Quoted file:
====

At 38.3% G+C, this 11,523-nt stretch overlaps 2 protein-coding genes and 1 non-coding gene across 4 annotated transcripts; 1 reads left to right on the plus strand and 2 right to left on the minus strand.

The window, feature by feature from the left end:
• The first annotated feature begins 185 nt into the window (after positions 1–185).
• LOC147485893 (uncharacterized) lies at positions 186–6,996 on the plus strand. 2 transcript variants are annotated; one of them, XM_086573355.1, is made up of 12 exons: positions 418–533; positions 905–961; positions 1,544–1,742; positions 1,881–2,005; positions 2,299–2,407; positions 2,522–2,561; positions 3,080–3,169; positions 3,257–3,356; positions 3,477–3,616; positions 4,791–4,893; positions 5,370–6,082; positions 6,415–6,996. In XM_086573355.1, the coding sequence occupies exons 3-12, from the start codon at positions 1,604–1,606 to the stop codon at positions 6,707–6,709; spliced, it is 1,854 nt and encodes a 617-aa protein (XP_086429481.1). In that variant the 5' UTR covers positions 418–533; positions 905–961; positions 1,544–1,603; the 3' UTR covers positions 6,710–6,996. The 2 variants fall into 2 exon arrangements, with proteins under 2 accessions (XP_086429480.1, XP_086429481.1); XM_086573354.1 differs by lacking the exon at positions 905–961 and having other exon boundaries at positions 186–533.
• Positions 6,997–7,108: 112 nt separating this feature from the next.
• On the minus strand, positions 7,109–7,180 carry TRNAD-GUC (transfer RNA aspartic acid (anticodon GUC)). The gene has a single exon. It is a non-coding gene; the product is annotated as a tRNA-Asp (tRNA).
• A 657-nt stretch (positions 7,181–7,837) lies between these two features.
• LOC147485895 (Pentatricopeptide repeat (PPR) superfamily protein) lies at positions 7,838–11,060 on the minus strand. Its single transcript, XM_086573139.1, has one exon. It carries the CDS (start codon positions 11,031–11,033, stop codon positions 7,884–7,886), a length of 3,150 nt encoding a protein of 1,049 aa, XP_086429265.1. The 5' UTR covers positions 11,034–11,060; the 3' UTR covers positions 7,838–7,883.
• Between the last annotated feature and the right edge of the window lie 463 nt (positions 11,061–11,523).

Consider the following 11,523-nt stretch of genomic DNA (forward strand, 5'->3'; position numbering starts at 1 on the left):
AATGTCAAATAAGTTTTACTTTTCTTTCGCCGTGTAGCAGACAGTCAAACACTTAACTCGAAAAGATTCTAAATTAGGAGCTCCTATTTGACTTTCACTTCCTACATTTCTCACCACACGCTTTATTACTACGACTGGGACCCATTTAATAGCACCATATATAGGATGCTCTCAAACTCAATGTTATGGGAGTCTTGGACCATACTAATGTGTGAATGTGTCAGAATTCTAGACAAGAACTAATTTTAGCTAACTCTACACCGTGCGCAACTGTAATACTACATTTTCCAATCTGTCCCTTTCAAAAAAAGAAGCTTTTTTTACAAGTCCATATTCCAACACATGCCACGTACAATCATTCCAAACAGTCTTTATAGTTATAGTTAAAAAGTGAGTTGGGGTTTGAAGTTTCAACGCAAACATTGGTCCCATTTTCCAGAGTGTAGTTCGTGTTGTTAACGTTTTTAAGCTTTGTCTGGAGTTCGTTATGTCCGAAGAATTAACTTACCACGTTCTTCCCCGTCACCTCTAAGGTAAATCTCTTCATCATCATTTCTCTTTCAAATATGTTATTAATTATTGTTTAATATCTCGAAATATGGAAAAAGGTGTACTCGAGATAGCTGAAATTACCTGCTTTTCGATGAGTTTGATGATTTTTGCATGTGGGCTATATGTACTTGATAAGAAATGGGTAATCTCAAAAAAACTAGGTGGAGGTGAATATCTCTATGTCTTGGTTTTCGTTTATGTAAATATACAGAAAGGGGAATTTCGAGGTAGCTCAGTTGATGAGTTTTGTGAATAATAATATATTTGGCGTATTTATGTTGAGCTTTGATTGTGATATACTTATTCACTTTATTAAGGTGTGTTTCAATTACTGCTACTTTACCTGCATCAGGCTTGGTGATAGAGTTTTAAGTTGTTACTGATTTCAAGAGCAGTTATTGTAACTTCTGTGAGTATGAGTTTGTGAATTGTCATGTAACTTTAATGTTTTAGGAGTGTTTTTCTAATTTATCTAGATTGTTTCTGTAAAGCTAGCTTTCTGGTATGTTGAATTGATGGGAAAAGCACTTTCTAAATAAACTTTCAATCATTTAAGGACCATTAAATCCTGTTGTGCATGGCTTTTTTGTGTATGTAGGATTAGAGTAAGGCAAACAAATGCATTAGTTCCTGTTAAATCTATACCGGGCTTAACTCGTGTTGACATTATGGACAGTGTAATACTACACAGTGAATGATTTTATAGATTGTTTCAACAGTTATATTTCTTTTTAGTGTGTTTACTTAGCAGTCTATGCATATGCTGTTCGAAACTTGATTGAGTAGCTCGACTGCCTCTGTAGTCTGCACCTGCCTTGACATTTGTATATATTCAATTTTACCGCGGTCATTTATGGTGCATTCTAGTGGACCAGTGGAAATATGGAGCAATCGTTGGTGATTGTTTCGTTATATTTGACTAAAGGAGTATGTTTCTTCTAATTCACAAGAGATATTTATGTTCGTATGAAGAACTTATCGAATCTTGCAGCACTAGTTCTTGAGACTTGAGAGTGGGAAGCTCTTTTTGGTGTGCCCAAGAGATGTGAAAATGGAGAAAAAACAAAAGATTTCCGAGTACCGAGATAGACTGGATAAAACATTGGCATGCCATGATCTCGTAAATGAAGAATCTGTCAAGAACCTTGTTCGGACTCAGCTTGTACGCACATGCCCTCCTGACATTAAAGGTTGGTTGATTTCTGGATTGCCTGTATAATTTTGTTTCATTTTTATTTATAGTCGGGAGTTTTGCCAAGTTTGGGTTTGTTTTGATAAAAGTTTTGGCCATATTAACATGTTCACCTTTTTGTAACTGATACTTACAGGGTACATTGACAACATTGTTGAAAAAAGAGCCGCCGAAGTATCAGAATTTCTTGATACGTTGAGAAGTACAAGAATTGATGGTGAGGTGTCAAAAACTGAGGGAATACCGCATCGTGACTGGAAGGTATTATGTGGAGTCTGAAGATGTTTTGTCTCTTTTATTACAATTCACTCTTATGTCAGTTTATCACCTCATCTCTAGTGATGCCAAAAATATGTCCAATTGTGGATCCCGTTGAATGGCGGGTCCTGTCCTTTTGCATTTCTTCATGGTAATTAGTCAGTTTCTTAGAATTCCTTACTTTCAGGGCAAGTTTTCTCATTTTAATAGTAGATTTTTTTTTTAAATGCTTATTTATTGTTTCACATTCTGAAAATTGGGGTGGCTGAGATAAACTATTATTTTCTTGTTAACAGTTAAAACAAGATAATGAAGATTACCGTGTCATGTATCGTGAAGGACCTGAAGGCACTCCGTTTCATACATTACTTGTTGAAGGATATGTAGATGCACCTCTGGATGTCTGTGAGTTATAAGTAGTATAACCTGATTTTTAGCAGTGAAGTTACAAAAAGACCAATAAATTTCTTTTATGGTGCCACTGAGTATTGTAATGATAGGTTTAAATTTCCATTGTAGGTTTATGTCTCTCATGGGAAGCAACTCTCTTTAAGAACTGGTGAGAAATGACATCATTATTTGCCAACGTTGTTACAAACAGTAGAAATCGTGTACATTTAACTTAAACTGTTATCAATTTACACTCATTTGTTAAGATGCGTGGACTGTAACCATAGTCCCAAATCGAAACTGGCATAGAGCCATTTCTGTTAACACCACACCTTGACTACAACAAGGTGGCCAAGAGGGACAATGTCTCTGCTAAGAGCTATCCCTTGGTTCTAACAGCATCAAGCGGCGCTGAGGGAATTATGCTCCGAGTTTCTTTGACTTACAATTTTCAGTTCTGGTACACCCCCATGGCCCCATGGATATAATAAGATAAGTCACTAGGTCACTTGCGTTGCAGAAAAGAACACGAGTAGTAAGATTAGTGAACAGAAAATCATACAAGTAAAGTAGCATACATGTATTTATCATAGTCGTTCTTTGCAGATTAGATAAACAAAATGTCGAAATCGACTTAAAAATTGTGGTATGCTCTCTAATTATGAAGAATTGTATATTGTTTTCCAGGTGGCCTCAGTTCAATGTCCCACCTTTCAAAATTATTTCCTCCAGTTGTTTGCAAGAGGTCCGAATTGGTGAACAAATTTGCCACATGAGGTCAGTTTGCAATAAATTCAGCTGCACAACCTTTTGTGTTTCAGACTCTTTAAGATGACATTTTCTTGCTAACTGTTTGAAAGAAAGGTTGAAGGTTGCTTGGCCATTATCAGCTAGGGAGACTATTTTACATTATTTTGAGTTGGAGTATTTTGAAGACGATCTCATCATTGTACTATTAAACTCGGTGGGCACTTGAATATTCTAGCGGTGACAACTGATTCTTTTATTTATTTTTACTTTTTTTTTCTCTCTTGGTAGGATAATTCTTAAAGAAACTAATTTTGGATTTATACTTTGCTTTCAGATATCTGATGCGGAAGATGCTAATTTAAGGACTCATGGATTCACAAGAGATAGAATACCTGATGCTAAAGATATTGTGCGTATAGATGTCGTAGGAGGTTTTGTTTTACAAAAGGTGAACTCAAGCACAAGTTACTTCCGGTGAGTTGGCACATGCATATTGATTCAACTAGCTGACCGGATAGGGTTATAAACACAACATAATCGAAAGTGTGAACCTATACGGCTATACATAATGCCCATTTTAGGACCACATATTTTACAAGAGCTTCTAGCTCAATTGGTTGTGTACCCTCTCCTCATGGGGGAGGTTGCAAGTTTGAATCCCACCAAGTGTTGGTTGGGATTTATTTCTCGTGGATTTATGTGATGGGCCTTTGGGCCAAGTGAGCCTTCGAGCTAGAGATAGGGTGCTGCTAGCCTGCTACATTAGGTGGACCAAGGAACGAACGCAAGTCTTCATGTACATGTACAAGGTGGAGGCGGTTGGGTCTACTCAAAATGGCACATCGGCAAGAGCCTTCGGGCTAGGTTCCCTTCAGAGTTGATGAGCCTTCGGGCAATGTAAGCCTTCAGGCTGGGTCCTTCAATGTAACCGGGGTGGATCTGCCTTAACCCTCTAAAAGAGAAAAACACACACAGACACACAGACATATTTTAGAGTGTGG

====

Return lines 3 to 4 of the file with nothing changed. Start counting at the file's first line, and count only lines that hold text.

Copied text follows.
• The first annotated feature begins 185 nt into the window (after positions 1–185).
• LOC147485893 (uncharacterized) lies at positions 186–6,996 on the plus strand. 2 transcript variants are annotated; one of them, XM_086573355.1, is made up of 12 exons: positions 418–533; positions 905–961; positions 1,544–1,742; positions 1,881–2,005; positions 2,299–2,407; positions 2,522–2,561; positions 3,080–3,169; positions 3,257–3,356; positions 3,477–3,616; positions 4,791–4,893; positions 5,370–6,082; positions 6,415–6,996. In XM_086573355.1, the coding sequence occupies exons 3-12, from the start codon at positions 1,604–1,606 to the stop codon at positions 6,707–6,709; spliced, it is 1,854 nt and encodes a 617-aa protein (XP_086429481.1). In that variant the 5' UTR covers positions 418–533; positions 905–961; positions 1,544–1,603; the 3' UTR covers positions 6,710–6,996. The 2 variants fall into 2 exon arrangements, with proteins under 2 accessions (XP_086429480.1, XP_086429481.1); XM_086573354.1 differs by lacking the exon at positions 905–961 and having other exon boundaries at positions 186–533.